A series of troubles continue to plague San Francisco-based Uber with the most recent being a cloud of alleged employee discrimination hovering over the company that specializes in ride-sharing, food delivery and transportation.

In late March, Uber agreed to pay $10 million toward settling a class-action lawsuit brought on by more than 400 female and minority software engineers. The plaintiffs alleged workplace discrimination and that Uber harbored a hostile work environment. The settlement still must be approved in U.S. District Court, and a hearing is scheduled for May 1 in Oakland.

A case watched by many

Although the case is on the other side of the country, many employees, employers, industries, local governments and members of the public from around the U.S. are monitoring it. No workplace should discriminate against its employees.

The Uber lawsuit began when two Latina software engineers claimed that the company discriminated against them, other female engineers as well as engineers of color. Compared with white and Asian male colleagues, they alleged that Uber paid them less money, hired them at lower-level positions, promoted them at a slower pace, and were unfair during performance reviews.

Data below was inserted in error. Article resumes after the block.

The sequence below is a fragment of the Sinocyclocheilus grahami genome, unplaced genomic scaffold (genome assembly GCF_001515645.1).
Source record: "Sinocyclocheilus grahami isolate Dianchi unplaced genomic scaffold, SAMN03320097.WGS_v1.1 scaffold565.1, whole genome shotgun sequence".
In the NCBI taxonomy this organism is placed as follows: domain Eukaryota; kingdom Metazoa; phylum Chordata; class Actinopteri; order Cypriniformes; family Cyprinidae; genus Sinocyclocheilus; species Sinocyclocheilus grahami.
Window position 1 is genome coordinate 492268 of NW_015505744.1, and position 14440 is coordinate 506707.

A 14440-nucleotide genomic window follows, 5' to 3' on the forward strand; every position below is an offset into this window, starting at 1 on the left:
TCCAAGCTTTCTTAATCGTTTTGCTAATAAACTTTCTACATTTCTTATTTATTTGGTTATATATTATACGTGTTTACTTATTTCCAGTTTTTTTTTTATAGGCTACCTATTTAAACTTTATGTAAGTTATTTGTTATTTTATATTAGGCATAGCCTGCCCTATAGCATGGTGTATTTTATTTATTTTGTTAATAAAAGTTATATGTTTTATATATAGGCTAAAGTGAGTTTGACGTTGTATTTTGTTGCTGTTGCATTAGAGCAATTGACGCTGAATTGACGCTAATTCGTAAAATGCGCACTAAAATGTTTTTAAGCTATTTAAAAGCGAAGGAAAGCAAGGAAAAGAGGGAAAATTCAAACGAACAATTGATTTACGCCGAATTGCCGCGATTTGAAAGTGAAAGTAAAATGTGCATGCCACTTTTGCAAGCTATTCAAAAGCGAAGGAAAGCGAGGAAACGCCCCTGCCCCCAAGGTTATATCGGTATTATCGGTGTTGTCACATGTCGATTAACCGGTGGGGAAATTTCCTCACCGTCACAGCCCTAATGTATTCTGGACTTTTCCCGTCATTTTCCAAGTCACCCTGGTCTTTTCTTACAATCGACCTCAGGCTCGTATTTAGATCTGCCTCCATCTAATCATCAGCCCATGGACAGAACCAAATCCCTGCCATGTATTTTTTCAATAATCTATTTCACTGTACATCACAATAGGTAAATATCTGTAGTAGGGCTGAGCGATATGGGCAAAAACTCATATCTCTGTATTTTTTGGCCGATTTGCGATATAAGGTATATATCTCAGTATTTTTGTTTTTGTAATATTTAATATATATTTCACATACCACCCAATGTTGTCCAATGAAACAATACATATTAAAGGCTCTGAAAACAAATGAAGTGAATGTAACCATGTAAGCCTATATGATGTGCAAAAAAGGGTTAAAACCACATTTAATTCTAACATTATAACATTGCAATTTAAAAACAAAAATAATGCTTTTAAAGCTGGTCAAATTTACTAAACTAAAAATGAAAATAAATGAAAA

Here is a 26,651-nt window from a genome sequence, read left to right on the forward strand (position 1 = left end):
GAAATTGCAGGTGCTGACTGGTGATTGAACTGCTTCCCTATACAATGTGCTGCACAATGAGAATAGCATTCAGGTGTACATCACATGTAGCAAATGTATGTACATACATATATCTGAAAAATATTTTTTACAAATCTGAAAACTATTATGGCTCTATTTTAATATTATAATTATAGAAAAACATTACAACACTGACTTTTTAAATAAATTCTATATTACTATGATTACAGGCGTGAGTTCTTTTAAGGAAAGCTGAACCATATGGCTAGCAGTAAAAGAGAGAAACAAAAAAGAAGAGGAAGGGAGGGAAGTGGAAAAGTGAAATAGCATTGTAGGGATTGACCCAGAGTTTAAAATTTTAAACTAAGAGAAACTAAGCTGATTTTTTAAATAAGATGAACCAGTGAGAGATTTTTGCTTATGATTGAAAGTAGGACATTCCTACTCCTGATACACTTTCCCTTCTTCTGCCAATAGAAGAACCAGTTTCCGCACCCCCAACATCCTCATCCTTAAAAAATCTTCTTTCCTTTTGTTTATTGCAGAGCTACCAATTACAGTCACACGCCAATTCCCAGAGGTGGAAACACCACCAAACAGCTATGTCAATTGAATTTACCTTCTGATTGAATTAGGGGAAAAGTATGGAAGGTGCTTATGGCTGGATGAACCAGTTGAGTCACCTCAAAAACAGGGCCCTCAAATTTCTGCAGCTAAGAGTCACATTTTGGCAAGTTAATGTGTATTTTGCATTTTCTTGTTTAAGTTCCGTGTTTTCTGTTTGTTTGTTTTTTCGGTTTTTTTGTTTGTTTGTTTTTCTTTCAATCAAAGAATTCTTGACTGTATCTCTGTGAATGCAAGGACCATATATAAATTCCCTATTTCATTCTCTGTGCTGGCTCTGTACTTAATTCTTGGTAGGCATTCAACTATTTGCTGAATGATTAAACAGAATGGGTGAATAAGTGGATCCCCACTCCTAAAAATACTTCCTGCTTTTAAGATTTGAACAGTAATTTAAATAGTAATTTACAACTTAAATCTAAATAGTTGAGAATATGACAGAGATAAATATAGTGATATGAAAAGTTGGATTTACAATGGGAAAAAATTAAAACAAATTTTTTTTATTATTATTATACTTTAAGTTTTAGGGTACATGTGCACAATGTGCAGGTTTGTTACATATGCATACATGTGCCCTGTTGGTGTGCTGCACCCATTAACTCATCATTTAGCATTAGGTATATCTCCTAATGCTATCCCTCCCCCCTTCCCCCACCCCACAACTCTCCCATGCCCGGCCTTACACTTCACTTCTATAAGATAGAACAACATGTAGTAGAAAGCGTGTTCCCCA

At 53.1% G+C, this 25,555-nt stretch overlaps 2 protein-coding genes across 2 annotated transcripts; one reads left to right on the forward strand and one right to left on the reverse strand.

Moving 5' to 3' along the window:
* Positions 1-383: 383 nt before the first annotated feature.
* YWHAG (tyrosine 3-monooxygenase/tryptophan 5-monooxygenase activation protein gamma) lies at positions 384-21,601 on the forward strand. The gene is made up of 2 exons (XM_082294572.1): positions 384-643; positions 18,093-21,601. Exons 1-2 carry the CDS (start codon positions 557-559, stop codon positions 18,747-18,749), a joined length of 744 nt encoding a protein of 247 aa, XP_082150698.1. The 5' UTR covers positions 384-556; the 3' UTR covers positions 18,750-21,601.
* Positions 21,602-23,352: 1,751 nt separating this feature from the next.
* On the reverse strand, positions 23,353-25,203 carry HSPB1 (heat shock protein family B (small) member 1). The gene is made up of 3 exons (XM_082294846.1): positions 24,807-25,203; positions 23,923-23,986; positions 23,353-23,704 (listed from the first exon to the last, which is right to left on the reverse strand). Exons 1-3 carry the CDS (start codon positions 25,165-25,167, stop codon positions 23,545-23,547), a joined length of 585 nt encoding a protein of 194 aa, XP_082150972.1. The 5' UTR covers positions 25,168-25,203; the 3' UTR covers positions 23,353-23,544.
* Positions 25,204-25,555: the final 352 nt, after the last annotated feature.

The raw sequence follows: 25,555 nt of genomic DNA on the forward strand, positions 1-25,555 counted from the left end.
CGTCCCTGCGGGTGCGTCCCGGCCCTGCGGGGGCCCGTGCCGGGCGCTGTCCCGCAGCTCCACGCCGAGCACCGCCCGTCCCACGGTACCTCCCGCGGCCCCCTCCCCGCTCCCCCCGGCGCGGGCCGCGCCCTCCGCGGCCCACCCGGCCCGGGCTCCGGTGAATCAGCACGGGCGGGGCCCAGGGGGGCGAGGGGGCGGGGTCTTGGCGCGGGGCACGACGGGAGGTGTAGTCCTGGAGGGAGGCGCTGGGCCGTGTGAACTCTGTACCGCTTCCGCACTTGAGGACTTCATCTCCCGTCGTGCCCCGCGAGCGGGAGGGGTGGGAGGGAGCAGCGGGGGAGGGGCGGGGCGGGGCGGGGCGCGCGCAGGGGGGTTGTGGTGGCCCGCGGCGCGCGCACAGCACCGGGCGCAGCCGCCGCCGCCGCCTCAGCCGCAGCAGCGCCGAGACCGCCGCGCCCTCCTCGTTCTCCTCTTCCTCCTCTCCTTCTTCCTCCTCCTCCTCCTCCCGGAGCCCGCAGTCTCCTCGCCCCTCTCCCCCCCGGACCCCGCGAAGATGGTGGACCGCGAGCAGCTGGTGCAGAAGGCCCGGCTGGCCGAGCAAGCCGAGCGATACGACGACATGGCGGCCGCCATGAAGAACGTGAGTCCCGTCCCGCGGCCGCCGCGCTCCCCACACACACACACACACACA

Discrimination can happen in any workplace

The tech industry has long been known to lack diversity as minorities and women are greatly underrepresented in the workplace. Discrimination, though, can happen in any industry and any workplace, and can rear its ugly head in a number of ways based on gender, race, age and religion.

If you’re being discriminated against or faced with a hostile work environment, stand up for yourself. Maintain detailed records of incidents and situations. Compare notes with colleagues who may be dealing with similar experiences. Report incidents to managers or the human resources team.

However, if your actions don’t lead to any changes, you may consider legal action.